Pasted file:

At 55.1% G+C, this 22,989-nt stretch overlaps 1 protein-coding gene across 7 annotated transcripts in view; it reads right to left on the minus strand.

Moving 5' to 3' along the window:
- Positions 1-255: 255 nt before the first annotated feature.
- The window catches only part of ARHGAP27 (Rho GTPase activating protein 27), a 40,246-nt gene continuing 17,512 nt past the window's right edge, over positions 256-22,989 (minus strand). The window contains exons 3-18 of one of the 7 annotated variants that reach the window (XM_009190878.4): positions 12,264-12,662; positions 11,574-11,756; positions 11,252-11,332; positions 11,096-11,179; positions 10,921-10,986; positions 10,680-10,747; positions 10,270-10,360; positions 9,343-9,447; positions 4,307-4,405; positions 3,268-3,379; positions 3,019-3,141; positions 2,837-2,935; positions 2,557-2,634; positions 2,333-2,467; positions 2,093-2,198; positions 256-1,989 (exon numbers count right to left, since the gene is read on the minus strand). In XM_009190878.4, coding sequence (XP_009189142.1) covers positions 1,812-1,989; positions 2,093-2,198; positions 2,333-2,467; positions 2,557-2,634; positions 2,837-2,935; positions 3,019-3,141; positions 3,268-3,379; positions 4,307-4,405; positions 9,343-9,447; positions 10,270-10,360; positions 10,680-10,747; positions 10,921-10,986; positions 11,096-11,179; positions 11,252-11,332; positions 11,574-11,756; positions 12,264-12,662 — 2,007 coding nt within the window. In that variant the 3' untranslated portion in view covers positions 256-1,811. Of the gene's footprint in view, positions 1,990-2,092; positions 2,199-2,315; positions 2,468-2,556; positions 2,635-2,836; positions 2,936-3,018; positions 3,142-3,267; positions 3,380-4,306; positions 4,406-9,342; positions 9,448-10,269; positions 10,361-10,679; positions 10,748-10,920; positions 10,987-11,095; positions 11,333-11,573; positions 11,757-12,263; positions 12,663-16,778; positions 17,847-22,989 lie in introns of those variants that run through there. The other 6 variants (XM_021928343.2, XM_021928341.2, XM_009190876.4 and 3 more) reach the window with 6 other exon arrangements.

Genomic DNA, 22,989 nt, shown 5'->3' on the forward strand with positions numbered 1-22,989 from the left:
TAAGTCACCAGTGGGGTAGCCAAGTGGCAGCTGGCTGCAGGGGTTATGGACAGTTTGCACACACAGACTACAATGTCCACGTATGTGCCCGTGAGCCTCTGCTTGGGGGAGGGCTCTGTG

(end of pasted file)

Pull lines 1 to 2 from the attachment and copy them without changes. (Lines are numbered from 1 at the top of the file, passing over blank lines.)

At 55.1% G+C, this 22,989-nt stretch overlaps 1 protein-coding gene across 7 annotated transcripts in view; it reads right to left on the minus strand.

Moving 5' to 3' along the window: